By Elizabeth Arrott
Forces for and against the Libyan government continue to battle for al-Zawiya, 50 kilometers west of the capital Tripoli. In the opposition-held east, rebel forces claimed control of the oil town Ras Lanuf, and vowed to continue their march along the coast toward the capital.
Officials loyal to Libyan leader Moammar Gadhafi dismiss evidence that Ras Lanuf is in rebel hands. But the opposition and witnesses say rebels have pushed beyond the town, more than halfway between rebel headquarters in Benghazi and the city of Sirte, and are now eying that Gadhafi stronghold.
Mustafa Gheraini is the media organizer at the Benghazi courthouse, the symbolic center of the rebellion.
“They have taken Ras Lanuf and moved on,” said Gheraini. “The government is not in control of Tripoli. Control is really a funny word. Are you successfully managing to keep people at home and have a checkpoint at the end of each block, okay, and terrorizing people? Then yes he is in control. Does he have the people of Tripoli with him? Then the answer is no.”
But Gadhafi loyalists put on a show of support in the capital’s Green Square the day before, a seemingly less forced affair than previous rallies, even as pockets of resistance in Tripoli continue to rise up.
And there is a question, as yet unanswered, about the westward march of the opposition: why has Colonel Gadhafi, not known for his restraint, held back the full might of his remaining battle force? Small, hastily formed rebel groups take over town after town, as government forces retreat. Speculation is rampant that more bitter battles lie ahead, and serves to dampen some of the rebels’ euphoria.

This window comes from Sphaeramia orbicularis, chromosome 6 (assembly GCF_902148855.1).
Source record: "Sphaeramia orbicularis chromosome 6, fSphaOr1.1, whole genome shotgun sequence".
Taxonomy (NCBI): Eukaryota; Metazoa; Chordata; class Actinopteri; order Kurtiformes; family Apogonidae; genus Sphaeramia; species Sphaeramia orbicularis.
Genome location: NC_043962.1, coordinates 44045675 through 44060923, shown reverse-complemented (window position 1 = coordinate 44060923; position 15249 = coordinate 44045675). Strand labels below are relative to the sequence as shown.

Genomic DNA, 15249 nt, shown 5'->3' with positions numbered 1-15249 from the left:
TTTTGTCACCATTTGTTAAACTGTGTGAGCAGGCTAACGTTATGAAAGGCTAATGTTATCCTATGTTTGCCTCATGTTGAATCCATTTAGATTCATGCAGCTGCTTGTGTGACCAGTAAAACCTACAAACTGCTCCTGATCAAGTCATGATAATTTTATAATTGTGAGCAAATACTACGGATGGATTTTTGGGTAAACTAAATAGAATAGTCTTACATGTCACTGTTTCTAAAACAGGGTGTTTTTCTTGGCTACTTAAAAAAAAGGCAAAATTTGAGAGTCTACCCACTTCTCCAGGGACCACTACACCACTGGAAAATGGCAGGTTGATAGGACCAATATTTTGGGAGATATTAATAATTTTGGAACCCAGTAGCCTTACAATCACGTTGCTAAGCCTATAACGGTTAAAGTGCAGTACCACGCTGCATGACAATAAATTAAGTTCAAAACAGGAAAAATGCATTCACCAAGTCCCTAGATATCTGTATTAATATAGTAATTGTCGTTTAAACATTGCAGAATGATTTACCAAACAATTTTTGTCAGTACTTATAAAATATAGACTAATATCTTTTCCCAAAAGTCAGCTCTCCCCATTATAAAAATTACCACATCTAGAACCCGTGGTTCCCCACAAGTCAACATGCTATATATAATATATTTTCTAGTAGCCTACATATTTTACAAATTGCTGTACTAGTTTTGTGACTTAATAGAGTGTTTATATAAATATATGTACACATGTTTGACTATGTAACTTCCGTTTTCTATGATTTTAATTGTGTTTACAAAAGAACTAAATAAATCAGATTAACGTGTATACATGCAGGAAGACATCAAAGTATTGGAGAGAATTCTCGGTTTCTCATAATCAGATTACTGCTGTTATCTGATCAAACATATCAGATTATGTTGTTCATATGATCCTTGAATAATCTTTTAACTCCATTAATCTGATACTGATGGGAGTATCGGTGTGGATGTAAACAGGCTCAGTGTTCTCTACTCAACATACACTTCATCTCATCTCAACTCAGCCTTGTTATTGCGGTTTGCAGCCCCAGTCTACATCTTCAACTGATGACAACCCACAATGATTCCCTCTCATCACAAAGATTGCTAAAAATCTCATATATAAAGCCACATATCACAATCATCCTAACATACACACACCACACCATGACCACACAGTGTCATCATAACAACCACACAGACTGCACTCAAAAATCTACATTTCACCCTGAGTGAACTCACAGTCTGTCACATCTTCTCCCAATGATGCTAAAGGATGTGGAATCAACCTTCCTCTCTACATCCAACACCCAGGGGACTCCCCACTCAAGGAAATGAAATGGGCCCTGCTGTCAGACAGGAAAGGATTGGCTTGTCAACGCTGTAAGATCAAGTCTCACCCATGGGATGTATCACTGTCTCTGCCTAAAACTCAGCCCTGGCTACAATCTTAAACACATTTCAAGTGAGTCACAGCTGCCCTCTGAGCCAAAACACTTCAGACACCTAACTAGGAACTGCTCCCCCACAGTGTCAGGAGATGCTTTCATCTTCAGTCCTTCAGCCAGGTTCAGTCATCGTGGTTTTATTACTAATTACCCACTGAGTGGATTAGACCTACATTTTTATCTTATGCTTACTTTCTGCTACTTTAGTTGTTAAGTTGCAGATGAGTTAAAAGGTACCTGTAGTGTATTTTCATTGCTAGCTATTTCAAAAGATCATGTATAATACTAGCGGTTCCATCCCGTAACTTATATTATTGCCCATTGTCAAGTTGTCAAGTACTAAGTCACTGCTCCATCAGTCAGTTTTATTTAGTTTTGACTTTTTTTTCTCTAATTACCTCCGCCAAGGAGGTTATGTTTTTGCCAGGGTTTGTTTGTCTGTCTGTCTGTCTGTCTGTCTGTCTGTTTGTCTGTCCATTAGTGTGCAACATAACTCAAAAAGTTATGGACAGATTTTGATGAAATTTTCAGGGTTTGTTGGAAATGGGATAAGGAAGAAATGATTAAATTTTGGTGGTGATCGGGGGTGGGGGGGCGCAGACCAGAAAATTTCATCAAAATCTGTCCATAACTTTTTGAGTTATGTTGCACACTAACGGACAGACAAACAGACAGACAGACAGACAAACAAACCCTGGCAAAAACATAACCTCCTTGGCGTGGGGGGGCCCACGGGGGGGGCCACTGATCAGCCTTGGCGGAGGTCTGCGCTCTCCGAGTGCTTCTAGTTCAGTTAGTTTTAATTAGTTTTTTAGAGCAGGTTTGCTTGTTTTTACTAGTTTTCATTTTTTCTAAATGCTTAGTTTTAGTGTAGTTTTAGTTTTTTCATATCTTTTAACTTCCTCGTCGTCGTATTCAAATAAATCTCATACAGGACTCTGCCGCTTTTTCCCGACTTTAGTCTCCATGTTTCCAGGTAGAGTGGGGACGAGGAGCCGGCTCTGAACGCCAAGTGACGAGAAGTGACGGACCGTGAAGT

In Benghazi, the opposition National Council held its first formal meeting Saturday. As the makeshift group tries to consolidate control of governance in the east, it is also expected to renew the call for limited international military help against Colonel Gadhafi.
“As a Libyan, we are united not to have any foot soldiers on our land,” added Gheraini. “However, we welcome a no-fly zone. We welcome precision, strategic bombings of his strongholds. This guy has already had defections within his own groups and I think something like that would speed up the process and just lessens the bloodshed that may take place.”
Outside the courthouse, crowds gathered to mourn those killed in an explosion at a rebel-held munitions camp on the outskirts of Benghazi Friday.
As coffins were carried aloft and placed before the building, mourners chanted defiantly.
The cause of the blast remains unclear. Gheraini says evidence suggests it was “sabotage” by pro-Gadhafi forces, but would not rule out that it was an accident.
To the men who wept openly, it did not seem to matter; those killed were martyrs and, the mourners said, would be blessed by God.